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John Chambers

John Chambers

John Chambers is one of the world leaders in the dynamics of terrestrial planet formation. Prior to his Carnegie appointment, he was a research scientist at the Search for Extraterrestrial Intelligence Institute in Mountain View, California.

With the proliferation of extrasolar planet discoveries, the race is on to find habitable worlds akin to the Earth. At present, however, extrasolar planets less massive than Saturn cannot be reliably detected. Astrophysicist John Chambers models the dynamics of these newly found giant planetary systems to understand their formation history and to determine the best way to predict the existence and frequency of smaller Earth-like worlds. As part of this research he explores the basic physical, chemical, and dynamical aspects that led to the formation of our own solar system—an event that is still poorly understood. His ultimate goal is to determine if similar processes could be at work in the newly discovered planetary systems, which could then help predict smaller, extrasolar bodies that might harbor life.

It is generally believed that the Earth and other terrestrial planets formed by the accretion of many rocky planetesimals. Water and other life-giving volatile materials are thought to have originally accreted in planetesimals located beyond 1 astronomical unit (AU) from the Sun in the early solar nebula (1 AU = distance from the Earth to the Sun). These small bodies were subsequently driven toward the inner solar system by the gravitational perturbations from Jupiter and Saturn. Chambers’s models consider both observed and hypothetical planetary systems. He and colleagues recently calculated that the evolution of the terrestrial planets and the asteroid belt was heavily dependent on the orbital characteristics of the giant planets. He further demonstrated that the amount of volatiles present was affected by the timing of giant-planet formation.

Types of terrestrial planets

These simulations show types of terrestrial planets that form in giant-planet systems. Only terrestrial planets are indicated. Earth- ike planets can form at different distances in different systems. The colors indicate the fraction of the planet’s mass consisting of water, going from gray (no water), through red, yellow, green, light blue, dark blue, and white. Each progressive color implies 5 times more water. Earth (top line) is yellow, with relatively little water. (The scale is astronomical units — the Earth-Sun distance.)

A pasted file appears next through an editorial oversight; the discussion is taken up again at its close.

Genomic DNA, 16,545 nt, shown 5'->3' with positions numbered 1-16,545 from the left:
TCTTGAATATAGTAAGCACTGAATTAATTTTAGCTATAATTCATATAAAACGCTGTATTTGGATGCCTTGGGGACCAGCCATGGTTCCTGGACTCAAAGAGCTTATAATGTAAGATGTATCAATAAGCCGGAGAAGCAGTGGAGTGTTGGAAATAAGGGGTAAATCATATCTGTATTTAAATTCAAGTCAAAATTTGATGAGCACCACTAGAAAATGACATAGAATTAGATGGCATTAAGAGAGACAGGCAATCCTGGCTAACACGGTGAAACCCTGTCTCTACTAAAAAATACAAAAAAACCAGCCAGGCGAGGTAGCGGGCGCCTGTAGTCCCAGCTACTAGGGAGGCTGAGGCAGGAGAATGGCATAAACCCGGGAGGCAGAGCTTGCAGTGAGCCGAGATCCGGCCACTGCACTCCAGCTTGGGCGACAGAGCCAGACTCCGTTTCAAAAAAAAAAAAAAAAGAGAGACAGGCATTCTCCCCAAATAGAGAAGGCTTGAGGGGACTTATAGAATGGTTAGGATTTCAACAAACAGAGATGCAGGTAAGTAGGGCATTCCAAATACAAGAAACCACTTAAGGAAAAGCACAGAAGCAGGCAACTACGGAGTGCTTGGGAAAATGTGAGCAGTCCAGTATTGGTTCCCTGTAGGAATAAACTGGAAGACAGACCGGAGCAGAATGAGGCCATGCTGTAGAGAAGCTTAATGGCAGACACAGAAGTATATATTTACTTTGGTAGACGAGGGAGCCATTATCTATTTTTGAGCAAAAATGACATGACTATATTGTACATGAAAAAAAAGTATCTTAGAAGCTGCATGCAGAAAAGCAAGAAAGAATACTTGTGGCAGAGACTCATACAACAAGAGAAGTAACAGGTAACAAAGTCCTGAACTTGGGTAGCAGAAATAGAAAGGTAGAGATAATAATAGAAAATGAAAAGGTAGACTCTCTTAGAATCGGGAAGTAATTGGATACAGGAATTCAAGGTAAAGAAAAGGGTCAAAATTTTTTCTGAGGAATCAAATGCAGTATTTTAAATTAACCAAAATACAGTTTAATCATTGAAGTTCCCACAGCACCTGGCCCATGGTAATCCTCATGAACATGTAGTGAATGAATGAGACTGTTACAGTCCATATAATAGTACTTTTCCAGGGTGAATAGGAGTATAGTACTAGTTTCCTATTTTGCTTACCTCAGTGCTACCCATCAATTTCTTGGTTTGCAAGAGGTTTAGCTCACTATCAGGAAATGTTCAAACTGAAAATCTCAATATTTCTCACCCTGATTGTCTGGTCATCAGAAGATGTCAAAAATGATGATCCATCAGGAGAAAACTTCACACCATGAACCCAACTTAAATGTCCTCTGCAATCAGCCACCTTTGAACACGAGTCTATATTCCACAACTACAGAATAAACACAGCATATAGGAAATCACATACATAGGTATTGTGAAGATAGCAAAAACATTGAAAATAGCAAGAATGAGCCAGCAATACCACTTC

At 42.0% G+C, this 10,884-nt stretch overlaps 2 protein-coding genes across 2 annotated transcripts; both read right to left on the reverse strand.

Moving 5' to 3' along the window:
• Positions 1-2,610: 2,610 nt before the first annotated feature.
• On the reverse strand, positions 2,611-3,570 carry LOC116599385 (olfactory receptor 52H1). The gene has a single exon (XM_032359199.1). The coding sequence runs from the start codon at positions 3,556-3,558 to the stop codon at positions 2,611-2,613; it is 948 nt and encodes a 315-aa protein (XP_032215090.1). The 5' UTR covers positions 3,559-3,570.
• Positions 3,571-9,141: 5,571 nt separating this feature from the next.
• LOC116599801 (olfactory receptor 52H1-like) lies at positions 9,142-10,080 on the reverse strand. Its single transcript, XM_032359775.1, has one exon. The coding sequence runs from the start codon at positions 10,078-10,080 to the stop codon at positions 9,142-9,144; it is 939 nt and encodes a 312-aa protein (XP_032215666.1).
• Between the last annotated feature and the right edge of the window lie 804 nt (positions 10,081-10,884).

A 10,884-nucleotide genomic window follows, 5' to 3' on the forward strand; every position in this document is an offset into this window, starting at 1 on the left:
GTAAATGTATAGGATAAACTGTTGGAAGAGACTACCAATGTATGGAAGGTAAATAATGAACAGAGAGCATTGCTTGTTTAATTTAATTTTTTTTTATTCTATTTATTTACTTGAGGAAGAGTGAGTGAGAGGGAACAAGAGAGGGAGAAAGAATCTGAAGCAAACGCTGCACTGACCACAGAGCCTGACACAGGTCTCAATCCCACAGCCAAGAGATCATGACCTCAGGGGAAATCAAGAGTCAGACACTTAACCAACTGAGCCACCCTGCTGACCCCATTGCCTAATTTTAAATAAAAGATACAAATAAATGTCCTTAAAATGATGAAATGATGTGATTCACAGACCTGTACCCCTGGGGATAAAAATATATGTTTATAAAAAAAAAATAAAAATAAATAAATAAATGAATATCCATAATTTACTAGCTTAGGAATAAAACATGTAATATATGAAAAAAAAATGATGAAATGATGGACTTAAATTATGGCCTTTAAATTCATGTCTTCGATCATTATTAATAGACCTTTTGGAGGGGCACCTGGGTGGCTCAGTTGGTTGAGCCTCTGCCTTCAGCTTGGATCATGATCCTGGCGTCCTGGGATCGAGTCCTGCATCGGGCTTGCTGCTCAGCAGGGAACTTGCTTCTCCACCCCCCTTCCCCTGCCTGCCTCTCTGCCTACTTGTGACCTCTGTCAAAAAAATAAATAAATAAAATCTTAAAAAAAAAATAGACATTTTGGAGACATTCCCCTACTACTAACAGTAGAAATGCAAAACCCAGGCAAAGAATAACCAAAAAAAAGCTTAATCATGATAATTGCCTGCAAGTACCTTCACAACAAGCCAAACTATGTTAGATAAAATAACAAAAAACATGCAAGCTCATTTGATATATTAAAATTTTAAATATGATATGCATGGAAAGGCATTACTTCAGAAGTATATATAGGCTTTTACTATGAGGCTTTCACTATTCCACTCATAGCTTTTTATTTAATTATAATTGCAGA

Based on evidence of the rate of impact cratering on the Moon, Chambers recently proposed a bold hypothesis about our early solar system: five planets instead of four originally accreted inside the asteroid belt. He believes that the missing fifth planet was in an unstable orbit between Mars and the asteroid belt and was ejected by 600 million years of gravitational perturbations induced by the other planets. He proposes that the missing planet’s exodus disrupted asteroid fields, creating an increase in lunar impacts.

Chambers devises innovative numerical simulations in his work. Some of his calculations are based on a scheme used by Carnegie’s George Wetherill, who pio-neered studies in planetary accretion. In 1999 Chambers combined two integration algorithms to develop a new mathematical technique he named Mercury. This tech-nique is able to simulate planetary and asteroid accretion faster and more accurately than previous methods and is now used by different research groups worldwide.

  • Chambers, J.E. 2004. Planetary Accretion in the Inner Solar System. Earth and Planetary Science Letters, 223, 241-252.

  • Lunine, J.I., Chambers, J.E., Morbidelli, A., and Leshin, L.A. 2003. The Origin of Water on Mars. Icarus, 165, 1-8.

  • Chambers, J.E. 2003. Symplectic Integrators with Complex Timesteps. Astronomical Journal, 126, 1119-1126.

  • Chambers, J.E., and Cassen, P. 2002. The Effects of Nebula Surface Density Profile and Giant-Planet Eccentricities on Planetary Accretion in the Inner Solar System, Meteoritics Plan. Sci. 37, 1523-1540.

  • Laughlin, G., Chambers, J., and Fischer, D. 2002. A Dynamical Analysis of the 47 Ursae Majoris Planetary System, Astron. J. 579, 455-467.

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